On another note, research has also shown that children do better when they have adult supervision in their practicing. We should aim to involve the parents. When students were given music in which they were disinterested, they just tended to play through it; however those who chose their own music designed elaborate practice strategies to learn their pieces well. Importantly, it is practice strategies rather than the length of study that influences performance.

Practice Strategies of Top 3 Performers:
1. Played hands together early.
2. Practiced with inflection [musicality] early.
3. Practice was thoughtful (evidenced by silent pauses).
4. Errors avoided and fixed immediately
5. Precise location, source of error identified
6. Tempo of performance trials varied systematically
7. Target passages were repeated until the error was corrected

Another research report revealed that the pianists who gave the best performances increased the length of music practice segment in middle-stage of practice.

Suggestions for Teachers:
“Can you teach me how to do this?”
“Can you explain to me what you are doing?”
“Is what you are doing working? Why not?”
“In order to do this, you will need to… [specific, not general, practice suggestions]”

Sports Psychology: Blocked and Variable Practice
If golfers could be convinced to go from one shot to the next, without stopping to fix any mistakes, there was a slower learning than those who did repetitive block practice. However, in the end, those golfer rose to a higher level of playing ability than those who did the repetitive practice.

The Practice Revolution by Philip Johnston
A very popular book among students at her university. Contains some interesting strategies built on the idea that you should always look for ways to vary and change your practice.
* Break a piece into sections and label them from worst to best.
* Give student only a short section from a piece.
* Assign specific metronome marking.
* Number the piece into zones and randomly select numbers from a cup to determine practice order.
* Play with eyes “glued” to the music.
* Just work on transitions.

Introducing a New Piece: Getting Them Hooked
• Teachers should take the responsibility to help their students fall in love with the music they are learning. Providing a sound model (e.g. teacher, demo, CD, YouTube) of the piece is very helpful!
• Make it easy.
• Identify parts of the piece that play to their strength.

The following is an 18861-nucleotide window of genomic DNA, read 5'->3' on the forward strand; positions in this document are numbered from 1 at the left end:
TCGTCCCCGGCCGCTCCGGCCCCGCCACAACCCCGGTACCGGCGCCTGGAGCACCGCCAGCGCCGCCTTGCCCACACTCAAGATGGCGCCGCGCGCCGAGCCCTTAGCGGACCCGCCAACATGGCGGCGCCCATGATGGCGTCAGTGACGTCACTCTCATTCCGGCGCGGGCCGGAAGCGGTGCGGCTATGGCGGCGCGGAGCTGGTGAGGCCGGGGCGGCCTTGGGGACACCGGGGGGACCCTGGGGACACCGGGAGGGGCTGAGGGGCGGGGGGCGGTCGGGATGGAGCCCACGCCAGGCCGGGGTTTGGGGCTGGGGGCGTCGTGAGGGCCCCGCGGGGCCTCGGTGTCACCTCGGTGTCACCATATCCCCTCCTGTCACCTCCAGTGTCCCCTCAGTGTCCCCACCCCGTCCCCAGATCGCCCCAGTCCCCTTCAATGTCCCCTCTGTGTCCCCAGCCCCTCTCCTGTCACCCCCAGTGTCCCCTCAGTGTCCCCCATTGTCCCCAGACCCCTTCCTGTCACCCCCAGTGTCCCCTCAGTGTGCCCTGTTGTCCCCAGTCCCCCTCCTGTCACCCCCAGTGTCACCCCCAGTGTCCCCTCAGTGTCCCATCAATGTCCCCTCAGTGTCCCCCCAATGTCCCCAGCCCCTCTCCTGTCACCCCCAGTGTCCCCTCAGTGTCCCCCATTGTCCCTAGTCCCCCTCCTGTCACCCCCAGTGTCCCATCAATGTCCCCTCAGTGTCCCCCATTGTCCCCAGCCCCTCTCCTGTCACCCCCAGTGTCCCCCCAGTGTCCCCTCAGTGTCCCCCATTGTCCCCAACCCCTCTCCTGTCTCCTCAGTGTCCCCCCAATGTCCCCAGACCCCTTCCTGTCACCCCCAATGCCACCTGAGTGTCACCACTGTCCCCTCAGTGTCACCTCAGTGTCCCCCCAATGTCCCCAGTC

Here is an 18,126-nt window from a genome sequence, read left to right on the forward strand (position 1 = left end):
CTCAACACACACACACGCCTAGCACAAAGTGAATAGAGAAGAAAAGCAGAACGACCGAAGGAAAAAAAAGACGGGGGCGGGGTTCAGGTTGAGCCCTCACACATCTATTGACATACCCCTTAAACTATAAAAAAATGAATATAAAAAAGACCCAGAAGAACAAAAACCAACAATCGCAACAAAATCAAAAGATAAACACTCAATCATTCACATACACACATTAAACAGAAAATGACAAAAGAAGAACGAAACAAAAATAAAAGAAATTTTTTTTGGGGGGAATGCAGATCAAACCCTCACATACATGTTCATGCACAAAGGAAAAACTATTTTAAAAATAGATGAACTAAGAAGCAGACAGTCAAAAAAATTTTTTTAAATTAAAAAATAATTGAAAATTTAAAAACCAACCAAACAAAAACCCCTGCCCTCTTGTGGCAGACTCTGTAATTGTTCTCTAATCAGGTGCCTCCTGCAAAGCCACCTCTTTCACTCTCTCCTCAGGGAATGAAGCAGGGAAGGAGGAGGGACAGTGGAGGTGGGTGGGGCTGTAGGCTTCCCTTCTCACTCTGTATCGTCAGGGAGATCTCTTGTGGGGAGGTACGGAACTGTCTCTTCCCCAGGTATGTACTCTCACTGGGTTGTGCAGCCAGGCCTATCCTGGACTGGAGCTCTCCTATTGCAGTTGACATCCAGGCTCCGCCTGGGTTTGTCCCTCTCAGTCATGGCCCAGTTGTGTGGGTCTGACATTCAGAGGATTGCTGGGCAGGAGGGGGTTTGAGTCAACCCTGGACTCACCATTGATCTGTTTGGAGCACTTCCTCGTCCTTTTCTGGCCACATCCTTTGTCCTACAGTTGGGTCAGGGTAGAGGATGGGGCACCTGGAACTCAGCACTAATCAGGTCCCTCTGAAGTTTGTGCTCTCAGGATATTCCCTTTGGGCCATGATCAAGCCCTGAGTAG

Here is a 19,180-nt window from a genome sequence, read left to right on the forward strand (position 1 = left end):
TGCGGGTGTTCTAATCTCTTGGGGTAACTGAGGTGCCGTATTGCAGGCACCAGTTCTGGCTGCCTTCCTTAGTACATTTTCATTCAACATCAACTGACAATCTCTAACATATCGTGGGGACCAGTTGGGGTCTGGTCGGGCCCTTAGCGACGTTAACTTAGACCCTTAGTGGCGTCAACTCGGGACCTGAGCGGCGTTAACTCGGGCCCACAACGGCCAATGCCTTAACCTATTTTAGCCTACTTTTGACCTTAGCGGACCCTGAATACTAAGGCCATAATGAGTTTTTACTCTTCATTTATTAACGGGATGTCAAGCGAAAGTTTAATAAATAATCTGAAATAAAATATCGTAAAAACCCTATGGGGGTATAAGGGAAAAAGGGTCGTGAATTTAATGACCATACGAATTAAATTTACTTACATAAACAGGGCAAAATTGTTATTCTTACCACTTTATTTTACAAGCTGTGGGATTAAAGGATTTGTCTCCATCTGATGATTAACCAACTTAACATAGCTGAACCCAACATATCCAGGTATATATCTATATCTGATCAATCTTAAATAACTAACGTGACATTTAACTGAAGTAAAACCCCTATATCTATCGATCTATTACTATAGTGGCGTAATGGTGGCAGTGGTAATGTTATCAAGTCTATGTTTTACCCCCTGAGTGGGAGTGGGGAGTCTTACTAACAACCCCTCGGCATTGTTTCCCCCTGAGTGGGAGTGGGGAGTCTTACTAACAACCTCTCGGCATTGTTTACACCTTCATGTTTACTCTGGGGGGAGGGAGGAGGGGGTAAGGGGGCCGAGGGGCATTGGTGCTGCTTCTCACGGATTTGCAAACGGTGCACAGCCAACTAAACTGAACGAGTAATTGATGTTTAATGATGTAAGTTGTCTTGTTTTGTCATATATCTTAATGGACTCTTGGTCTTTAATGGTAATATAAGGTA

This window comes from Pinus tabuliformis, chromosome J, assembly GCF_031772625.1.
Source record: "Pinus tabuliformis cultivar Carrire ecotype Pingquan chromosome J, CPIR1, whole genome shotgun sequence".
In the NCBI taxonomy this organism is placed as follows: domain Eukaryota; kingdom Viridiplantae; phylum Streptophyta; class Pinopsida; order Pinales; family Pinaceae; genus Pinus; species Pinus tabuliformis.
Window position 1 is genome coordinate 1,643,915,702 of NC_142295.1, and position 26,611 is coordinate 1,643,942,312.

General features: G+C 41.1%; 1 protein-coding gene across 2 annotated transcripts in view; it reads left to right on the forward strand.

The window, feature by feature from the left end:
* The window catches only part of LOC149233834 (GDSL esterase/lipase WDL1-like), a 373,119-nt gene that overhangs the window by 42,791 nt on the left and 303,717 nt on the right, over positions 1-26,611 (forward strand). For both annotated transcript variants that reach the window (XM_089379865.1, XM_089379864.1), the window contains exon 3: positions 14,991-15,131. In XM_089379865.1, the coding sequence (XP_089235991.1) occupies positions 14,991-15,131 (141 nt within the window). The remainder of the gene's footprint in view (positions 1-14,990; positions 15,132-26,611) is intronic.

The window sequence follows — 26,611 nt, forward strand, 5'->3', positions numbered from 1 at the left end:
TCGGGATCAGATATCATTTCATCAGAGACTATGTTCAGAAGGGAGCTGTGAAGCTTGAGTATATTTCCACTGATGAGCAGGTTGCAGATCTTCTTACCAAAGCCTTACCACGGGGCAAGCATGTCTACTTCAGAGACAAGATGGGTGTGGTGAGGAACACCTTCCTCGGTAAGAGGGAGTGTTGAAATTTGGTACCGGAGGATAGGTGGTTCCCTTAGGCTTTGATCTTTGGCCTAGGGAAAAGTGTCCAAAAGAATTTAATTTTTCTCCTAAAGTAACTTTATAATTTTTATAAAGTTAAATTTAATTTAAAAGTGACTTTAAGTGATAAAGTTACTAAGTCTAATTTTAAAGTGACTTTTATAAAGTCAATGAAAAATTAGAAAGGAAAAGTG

• Look for patterns in the music.
• Give students the essential tools; let them experience the correct technique in a passage in the lesson.
• Tap the rhythm on the fallboard to practice coordination separate from the notes.

Memorization Practice Strategies
• Some students memorize holistically, developing a concept of the entire piece. Others practice in segments, breaking the piece down into smaller parts. Some are addictive, systematically lengthening musically meaningful sections. Some memorize serially, just playing as far as possible. These are the four categories of memorization.
• Research showed that difficult passes in the middle of a phrase were the most prone to memory errors. These areas need more reinforcement.

Memory is Context Dependent
Students who played their pieces fine by memory in their regular practice environment experienced considerable memory loss when the performance took place in a different setting. Even in the same room, transitions from one instrument to another caused memory loss experiences. This is why it is so critical for us to give students lots of opportunities to perform on different pianos.

Practicing to Perform
• Use verbal cues in passages as a way to focus on the musical elements (e.g. in a forte passage, say “forte”).
• Use visualization (a technique used extensively by athletes).
• Write in detail about an upcoming performance. Be positive. Can also writes scripts for pre-performance and post-performance.

Resources
Guides to Practicing (Available through Hal Leonard) by Nancy O’Neill Breath
Playing Your Best When it Counts: Mental Skills for Musicians (available in 2010) by Bill Moore
Practicespot.com